I hate to say I told you so, Tennessee fans, but ... I told you so
Hopefully, Tennessee fans have learned once and for all that they no longer root for a premier program in college football.
Yes, the Volunteers have an adjusted record of 809-365-50, which is eighth on the all-time wins list between Notre Dame and Ohio State. Sure, Neyland Stadium has a capacity of 102,455, which is fifth biggest between Texas A&M’s Kyle Field and LSU’s Tiger Stadium.
UT has been to 52 bowl games and put together a respectable postseason mark of 28-24. There have been six national championships — although just one came in the last half-century, in 1998 — and 13 SEC titles. Not only are Doug Atkins and Reggie White in the school’s Hall of Fame, but they’re also in Canton. Peyton Manning soon will be, too.
However, those days are clearly long gone. The Vols are a laughingstock right now, and a big reason is unrealistic expectations.
Phillip Fulmer, the man who brought that ring home to his alma mater in ’98, won double-digit games eight times in 16 years. But after slipping to 5-7 in 2008, he was unceremoniously canned. Just the previous season, he’d captured the East.
Since then, Tennessee has gone 7-6 under Lane Liffin, 15-21 under Derek Dooley and 34-27 under Butch Jones — don’t forget a combined 1-2 with Jim Chaney and Brady Hoke, who coached on an interim basis after the in-season firings of Dooley and Jones, respectively. The Volunteers got nowhere near a division title.
Nevertheless, fans of the program remain convinced that this is one of the destination jobs in America. Sorry, but it isn’t.
The Volunteers made another hopeless run at Jon Gruden, who started his coaching career as a graduate assistant in Knoxville in 1986. Despite having one of the cushiest gigs on TV, he’s yet to officially close the door on a return to the sideline.
His wife was a UT cheerleader once upon a time. One of Gruden’s sons is a student there, as well. That was enough for Vols fans to think — hence the creation of the #Grumors hashtag — he was coming to the rescue. News flash: He’s not. The institution has courted him before and keeps getting rejected, so move on already.
Gruden’s like that married guy at the bar who loves to flirt with the single ladies. He’ll never stray, mind you, but the attention strokes his ego.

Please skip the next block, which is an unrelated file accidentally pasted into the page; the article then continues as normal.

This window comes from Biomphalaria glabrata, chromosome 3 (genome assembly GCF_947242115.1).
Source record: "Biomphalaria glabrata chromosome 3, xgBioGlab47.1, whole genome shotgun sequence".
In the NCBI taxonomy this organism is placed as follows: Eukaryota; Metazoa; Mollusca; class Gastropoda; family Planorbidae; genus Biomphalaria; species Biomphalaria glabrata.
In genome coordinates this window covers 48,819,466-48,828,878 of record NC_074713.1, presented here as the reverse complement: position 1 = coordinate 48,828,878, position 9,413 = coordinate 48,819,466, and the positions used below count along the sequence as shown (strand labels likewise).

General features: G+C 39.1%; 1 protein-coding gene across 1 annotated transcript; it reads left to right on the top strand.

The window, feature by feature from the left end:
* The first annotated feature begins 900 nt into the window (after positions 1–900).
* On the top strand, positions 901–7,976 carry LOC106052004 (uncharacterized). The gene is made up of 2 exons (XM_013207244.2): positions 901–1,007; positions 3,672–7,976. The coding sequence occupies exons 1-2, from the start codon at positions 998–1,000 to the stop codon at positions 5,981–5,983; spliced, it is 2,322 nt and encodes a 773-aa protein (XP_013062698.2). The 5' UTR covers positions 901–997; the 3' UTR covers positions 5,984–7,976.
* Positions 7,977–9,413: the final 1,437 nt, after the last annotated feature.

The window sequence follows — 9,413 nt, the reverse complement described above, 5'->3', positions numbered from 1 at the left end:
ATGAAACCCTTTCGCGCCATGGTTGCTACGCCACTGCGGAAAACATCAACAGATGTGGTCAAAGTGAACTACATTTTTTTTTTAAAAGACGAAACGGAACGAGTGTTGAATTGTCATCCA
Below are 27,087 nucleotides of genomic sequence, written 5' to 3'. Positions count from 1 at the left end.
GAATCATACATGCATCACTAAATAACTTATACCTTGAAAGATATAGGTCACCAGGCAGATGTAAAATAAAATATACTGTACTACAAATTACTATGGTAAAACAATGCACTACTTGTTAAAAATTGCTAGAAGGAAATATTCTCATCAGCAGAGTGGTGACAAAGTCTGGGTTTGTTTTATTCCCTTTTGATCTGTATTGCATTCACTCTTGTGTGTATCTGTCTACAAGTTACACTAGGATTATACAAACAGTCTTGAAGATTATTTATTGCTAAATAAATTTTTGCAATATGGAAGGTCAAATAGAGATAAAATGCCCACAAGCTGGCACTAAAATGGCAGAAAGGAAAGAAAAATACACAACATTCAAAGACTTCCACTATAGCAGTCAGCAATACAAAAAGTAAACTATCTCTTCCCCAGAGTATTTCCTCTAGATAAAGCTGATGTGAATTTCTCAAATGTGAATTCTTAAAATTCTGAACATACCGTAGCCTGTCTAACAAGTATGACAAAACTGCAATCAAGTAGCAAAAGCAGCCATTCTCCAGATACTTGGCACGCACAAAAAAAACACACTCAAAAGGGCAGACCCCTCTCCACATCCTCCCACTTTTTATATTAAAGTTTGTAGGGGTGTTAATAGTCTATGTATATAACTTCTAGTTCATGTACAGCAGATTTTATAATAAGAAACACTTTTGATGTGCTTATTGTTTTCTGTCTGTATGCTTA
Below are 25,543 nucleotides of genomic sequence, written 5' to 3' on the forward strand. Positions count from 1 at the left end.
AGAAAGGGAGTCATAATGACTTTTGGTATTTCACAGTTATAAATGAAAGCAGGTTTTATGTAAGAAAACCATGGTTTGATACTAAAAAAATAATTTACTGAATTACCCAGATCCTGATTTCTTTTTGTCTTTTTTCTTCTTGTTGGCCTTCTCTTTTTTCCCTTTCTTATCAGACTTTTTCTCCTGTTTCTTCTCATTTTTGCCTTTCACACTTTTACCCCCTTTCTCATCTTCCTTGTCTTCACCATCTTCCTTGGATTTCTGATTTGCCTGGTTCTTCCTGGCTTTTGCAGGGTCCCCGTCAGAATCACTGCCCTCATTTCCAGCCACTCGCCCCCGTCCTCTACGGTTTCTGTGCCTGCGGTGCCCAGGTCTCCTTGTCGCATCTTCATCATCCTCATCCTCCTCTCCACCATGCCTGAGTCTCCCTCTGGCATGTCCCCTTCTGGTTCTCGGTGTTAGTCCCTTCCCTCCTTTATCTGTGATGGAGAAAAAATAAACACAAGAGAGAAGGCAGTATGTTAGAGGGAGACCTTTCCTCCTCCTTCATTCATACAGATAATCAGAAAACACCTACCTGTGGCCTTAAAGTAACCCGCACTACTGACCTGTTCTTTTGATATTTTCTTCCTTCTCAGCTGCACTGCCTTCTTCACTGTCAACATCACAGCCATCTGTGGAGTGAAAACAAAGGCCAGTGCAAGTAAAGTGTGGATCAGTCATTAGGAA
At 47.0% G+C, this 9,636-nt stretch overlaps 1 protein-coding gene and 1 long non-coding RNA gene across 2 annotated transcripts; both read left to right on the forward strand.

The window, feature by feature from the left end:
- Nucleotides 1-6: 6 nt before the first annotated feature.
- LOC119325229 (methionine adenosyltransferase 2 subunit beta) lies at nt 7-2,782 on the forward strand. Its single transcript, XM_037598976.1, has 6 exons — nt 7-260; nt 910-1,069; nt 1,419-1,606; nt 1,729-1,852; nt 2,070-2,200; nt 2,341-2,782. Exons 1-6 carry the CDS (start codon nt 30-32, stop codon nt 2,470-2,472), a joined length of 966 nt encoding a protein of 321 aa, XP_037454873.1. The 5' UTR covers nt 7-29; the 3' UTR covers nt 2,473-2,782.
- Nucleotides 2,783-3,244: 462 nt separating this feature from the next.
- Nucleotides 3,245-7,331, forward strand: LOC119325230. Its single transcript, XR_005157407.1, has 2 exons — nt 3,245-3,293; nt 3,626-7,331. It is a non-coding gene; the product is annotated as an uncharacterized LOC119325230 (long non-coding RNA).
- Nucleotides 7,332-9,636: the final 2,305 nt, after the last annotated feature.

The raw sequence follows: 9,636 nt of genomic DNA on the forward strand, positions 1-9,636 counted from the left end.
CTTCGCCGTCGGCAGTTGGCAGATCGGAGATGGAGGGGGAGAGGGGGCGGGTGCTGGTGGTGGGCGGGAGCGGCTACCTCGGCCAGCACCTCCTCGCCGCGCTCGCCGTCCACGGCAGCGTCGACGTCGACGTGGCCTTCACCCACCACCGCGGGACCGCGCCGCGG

The preeminent name on the coaching carousel, Chip Kelly, would’ve made a bunch of Vols fans happy, of course. Even if his NFL career with the Philadelphia Eagles and San Francisco 49ers soured, what he did at Oregon was stunning.
It’s difficult to get confirmation one way or another on how exactly these things shook out — all parties have to protect their own narrative, of course — but some reports suggested that Kelly had no interest in Tennessee. Others claimed that Tennessee had no interest in Kelly. Regardless, another big catch wasn’t on his way to the Volunteer State.
Instead, Kelly landed at UCLA. He was apparently more comfortable in the laid-back Pac-12 than the pressure-cooker SEC.
For a while there, it looked like UT was preparing to reel in Dan Mullen (above). Considering the fact that he rebranded a perennial doormat like Mississippi State into a legit contender in the West, stealing him from a conference foe would’ve been quite the coup.
After the Bulldogs were upset on Thanksgiving night by Ole Miss in the Egg Bowl — a first-quarter injury to quarterback Nick Fitzgerald surely changed the outcome — a window of opportunity was open for the Vols. But then the Gators called. When it was time for him to weigh pros and cons of Knoxville vs. Gainesville, Mullen made the obvious choice.
The league’s top coaching target literally picked between Florida and Tennessee. Mullen went with Florida. What more evidence do you need, Tennessee fans?
No Gruden. No Kelly. No Mullen. The Volunteers were down to at least their fourth option. Just like when Jones was hired, and just like when Dooley was hired. It’s not like Kiffin had to fight off potential employers at the time, either.
With candidates disappearing across the country and public confidence in his ability to find the right guy dwindling, embattled athletic director John Currie secured a deal with Ohio State defensive coordinator Greg Schiano. What ensued was one of the most bizarre stories — frightening might be a better description — we’ve ever seen in this sport.
Schiano had the misfortunate of previously being on the same Penn State staff as convicted child molester Jerry Sandusky.
It was once thought that Schiano may have had knowledge of Sandusky’s crimes before they came to light, although there’s no evidence. It didn’t stop UT from going full lynch mob, though. Policitians got involved, as did prominent media and former players.
The outrage was so deafening that Currie was forced to pull the offer — he caved to social-media pressure, plain and simple. Truth be told, many fans used the Penn State excuse because Schiano wasn’t a sexy enough hire. He had about as much to do with the Sandusky scandal as a World Trade Center security guard had to do with 9/11.
I’ve asked this question a few times, yet not one of them has given me a coherent answer: If coaching the Volunteers is such a once-in-a-lifetime privilege, then why do their first, second and even third choices continue to say no?
What happens now is anyone’s guess. Currie will inevitably reach out to those with UT connections — Duke coach David Cutcliffe, USC offensive coordinator Tee Martin, etc. — and beg them to come home. But these days, a bad loss or two gets you slandered on The Rock. This is exactly the brand of lunacy that rightfully irked a guy like Kelly.
With the current combination of weak leadership and mob mentality, Rocky Top will never be home sweet home to anyone.